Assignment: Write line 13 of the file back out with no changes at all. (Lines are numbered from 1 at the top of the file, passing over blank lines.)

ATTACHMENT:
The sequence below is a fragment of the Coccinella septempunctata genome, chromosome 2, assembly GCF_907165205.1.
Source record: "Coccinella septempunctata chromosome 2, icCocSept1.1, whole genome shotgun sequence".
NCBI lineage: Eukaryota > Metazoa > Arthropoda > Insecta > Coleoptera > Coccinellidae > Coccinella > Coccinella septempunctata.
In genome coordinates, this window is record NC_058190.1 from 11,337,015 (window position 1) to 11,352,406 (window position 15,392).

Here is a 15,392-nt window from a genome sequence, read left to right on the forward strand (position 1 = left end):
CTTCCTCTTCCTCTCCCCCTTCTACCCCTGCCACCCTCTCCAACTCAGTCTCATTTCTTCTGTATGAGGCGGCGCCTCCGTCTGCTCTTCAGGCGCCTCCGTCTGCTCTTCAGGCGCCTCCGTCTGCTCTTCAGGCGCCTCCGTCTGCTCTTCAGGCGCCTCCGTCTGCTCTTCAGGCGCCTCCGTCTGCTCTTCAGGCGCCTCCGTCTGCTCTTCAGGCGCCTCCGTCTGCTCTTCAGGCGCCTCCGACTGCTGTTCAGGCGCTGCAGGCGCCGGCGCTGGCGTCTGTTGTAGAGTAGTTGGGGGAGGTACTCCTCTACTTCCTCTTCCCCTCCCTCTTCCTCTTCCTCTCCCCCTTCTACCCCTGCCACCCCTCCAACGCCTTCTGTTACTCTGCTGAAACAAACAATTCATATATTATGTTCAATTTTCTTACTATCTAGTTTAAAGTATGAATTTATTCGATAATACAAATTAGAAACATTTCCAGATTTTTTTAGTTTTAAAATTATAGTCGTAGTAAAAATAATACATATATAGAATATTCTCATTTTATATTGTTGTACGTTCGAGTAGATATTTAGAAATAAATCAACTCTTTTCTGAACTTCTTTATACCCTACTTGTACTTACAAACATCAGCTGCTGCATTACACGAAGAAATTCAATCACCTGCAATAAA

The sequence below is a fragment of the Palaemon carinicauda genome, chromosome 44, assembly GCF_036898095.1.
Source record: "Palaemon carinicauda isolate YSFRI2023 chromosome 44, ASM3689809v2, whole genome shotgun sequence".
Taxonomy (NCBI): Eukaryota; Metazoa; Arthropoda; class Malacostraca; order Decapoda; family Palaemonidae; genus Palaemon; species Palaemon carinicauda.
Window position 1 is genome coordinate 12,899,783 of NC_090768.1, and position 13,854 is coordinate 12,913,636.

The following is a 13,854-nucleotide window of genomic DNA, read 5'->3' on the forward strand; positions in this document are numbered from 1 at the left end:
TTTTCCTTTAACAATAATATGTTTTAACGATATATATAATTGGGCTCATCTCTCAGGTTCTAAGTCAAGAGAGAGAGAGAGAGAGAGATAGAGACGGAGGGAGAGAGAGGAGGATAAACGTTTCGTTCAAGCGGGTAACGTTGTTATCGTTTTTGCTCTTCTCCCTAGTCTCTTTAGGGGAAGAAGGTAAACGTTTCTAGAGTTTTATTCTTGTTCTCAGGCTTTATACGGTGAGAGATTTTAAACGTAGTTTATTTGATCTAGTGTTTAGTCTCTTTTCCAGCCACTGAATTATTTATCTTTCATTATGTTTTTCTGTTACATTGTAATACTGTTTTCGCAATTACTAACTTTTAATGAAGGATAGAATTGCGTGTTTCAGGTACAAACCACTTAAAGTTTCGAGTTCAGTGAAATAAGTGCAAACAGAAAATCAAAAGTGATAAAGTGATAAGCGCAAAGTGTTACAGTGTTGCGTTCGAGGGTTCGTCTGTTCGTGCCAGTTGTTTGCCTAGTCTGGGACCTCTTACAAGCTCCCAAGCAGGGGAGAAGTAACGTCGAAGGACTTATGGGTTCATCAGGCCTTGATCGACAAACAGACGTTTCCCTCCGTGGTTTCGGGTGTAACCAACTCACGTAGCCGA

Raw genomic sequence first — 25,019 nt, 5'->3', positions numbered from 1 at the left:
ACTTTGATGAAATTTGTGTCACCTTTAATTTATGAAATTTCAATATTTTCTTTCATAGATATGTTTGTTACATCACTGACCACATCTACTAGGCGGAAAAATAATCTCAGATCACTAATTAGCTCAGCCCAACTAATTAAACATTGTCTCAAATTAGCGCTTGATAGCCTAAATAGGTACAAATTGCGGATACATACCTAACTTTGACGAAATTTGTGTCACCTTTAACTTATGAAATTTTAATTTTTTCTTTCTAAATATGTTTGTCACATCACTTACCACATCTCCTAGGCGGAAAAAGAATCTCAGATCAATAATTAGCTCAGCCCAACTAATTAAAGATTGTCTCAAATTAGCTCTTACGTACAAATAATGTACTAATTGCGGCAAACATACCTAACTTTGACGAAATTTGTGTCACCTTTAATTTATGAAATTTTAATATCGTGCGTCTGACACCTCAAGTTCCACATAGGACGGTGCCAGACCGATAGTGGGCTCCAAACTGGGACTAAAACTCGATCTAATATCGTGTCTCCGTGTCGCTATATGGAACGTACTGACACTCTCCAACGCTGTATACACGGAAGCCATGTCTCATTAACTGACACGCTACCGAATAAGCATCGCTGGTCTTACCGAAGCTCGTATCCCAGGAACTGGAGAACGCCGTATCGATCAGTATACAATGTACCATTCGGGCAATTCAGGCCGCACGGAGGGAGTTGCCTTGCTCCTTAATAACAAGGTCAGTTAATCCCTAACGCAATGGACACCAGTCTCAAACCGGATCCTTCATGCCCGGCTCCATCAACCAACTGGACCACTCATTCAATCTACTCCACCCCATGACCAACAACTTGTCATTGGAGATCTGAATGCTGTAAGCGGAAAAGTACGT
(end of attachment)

Raw genomic sequence first — 25,019 nt, 5'->3', positions numbered from 1 at the left: